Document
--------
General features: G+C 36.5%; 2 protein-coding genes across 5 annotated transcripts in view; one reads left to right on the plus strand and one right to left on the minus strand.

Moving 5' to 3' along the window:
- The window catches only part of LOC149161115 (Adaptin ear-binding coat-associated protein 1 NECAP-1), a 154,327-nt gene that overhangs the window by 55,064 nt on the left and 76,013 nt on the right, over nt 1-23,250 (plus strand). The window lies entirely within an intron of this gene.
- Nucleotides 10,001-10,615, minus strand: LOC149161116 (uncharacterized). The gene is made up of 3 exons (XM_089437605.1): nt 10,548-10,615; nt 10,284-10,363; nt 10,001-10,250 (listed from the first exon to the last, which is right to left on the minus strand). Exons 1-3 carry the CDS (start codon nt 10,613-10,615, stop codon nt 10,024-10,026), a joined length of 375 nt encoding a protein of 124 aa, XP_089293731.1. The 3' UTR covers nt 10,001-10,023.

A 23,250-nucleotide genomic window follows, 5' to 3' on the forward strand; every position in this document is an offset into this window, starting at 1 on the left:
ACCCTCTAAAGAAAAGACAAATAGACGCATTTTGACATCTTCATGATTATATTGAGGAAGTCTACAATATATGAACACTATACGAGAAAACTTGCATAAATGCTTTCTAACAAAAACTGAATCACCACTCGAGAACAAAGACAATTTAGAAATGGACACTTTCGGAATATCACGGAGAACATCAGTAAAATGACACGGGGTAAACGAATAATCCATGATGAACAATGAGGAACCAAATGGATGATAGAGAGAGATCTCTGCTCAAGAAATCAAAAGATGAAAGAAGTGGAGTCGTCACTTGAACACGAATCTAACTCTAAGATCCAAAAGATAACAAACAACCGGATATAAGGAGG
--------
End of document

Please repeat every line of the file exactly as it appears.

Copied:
General features: G+C 36.5%; 2 protein-coding genes across 5 annotated transcripts in view; one reads left to right on the plus strand and one right to left on the minus strand.

Moving 5' to 3' along the window:
- The window catches only part of LOC149161115 (Adaptin ear-binding coat-associated protein 1 NECAP-1), a 154,327-nt gene that overhangs the window by 55,064 nt on the left and 76,013 nt on the right, over nt 1-23,250 (plus strand). The window lies entirely within an intron of this gene.
- Nucleotides 10,001-10,615, minus strand: LOC149161116 (uncharacterized). The gene is made up of 3 exons (XM_089437605.1): nt 10,548-10,615; nt 10,284-10,363; nt 10,001-10,250 (listed from the first exon to the last, which is right to left on the minus strand). Exons 1-3 carry the CDS (start codon nt 10,613-10,615, stop codon nt 10,024-10,026), a joined length of 375 nt encoding a protein of 124 aa, XP_089293731.1. The 3' UTR covers nt 10,001-10,023.

A 23,250-nucleotide genomic window follows, 5' to 3' on the forward strand; every position in this document is an offset into this window, starting at 1 on the left:
ACCCTCTAAAGAAAAGACAAATAGACGCATTTTGACATCTTCATGATTATATTGAGGAAGTCTACAATATATGAACACTATACGAGAAAACTTGCATAAATGCTTTCTAACAAAAACTGAATCACCACTCGAGAACAAAGACAATTTAGAAATGGACACTTTCGGAATATCACGGAGAACATCAGTAAAATGACACGGGGTAAACGAATAATCCATGATGAACAATGAGGAACCAAATGGATGATAGAGAGAGATCTCTGCTCAAGAAATCAAAAGATGAAAGAAGTGGAGTCGTCACTTGAACACGAATCTAACTCTAAGATCCAAAAGATAACAAACAACCGGATATAAGGAGG